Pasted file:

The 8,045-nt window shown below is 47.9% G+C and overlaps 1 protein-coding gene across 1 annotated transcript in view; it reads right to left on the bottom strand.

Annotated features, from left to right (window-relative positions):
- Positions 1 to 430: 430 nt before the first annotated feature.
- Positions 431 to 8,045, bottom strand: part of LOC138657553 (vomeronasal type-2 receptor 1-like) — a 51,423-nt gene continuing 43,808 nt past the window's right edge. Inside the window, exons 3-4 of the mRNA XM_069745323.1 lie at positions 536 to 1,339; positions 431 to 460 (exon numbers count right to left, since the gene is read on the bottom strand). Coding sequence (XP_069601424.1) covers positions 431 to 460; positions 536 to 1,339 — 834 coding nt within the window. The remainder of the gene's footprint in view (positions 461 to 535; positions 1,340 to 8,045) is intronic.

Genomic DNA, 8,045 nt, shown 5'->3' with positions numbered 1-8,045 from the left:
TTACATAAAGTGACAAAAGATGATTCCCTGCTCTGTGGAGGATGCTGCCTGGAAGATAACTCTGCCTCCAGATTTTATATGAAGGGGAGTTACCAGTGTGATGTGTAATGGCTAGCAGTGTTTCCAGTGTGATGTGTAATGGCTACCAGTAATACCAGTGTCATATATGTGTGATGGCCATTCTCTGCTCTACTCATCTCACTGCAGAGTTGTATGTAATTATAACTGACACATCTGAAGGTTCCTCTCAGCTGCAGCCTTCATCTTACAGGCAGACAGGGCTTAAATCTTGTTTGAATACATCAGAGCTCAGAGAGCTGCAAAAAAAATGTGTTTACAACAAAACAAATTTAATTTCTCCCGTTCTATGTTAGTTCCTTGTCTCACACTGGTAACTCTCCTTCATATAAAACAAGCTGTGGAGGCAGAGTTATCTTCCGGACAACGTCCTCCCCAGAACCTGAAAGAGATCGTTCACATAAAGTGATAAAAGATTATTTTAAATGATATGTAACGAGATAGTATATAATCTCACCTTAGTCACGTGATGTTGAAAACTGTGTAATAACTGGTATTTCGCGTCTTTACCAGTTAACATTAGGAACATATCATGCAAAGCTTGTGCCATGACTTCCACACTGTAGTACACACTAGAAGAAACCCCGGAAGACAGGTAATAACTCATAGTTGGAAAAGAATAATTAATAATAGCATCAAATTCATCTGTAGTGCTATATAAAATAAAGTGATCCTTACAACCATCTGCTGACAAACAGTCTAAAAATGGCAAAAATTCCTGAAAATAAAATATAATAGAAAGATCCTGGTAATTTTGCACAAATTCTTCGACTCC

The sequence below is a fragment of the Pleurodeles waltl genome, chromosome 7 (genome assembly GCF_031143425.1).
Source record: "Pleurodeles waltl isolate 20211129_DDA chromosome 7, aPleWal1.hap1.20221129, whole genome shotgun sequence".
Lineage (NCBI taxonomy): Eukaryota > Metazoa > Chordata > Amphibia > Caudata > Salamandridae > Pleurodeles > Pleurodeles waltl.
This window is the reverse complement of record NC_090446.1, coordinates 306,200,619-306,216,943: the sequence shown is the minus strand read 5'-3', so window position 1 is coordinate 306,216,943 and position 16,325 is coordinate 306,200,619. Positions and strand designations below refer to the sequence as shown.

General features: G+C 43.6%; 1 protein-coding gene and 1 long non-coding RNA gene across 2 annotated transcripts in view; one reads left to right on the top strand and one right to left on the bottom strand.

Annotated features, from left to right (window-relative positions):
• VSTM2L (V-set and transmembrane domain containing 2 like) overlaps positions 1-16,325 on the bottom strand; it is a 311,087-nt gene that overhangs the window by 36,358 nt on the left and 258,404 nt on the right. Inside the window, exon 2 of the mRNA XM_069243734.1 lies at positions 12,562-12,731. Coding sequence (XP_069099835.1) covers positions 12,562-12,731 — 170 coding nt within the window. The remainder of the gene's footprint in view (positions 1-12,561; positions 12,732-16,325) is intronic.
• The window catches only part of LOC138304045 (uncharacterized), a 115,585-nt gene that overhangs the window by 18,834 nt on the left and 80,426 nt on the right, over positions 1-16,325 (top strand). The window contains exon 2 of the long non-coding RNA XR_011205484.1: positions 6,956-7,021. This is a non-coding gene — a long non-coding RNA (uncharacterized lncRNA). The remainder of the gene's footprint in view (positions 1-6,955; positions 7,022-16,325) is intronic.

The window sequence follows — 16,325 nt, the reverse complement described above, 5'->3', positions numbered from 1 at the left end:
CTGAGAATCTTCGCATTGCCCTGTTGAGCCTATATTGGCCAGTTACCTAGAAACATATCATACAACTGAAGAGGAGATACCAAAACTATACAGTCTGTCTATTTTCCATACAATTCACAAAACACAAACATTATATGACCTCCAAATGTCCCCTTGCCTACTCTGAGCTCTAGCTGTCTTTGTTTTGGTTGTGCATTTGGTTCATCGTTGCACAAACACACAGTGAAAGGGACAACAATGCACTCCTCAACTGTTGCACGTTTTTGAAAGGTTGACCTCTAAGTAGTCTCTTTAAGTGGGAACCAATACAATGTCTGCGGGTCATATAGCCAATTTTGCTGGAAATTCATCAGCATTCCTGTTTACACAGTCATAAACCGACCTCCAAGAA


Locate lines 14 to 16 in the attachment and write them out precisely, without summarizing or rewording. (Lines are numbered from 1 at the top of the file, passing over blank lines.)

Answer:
• The window catches only part of LOC138304045 (uncharacterized), a 115,585-nt gene that overhangs the window by 18,834 nt on the left and 80,426 nt on the right, over positions 1-16,325 (top strand). The window contains exon 2 of the long non-coding RNA XR_011205484.1: positions 6,956-7,021. This is a non-coding gene — a long non-coding RNA (uncharacterized lncRNA). The remainder of the gene's footprint in view (positions 1-6,955; positions 7,022-16,325) is intronic.

The window sequence follows — 16,325 nt, the reverse complement described above, 5'->3', positions numbered from 1 at the left end:
CTGAGAATCTTCGCATTGCCCTGTTGAGCCTATATTGGCCAGTTACCTAGAAACATATCATACAACTGAAGAGGAGATACCAAAACTATACAGTCTGTCTATTTTCCATACAATTCACAAAACACAAACATTATATGACCTCCAAATGTCCCCTTGCCTACTCTGAGCTCTAGCTGTCTTTGTTTTGGTTGTGCATTTGGTTCATCGTTGCACAAACACACAGTGAAAGGGACAACAATGCACTCCTCAACTGTTGCACGTTTTTGAAAGGTTGACCTCTAAGTAGTCTCTTTAAGTGGGAACCAATACAATGTCTGCGGGTCATATAGCCAATTTTGCTGGAAATTCATCAGCATTCCTGTTTACACAGTCATAAACCGACCTCCAAGAA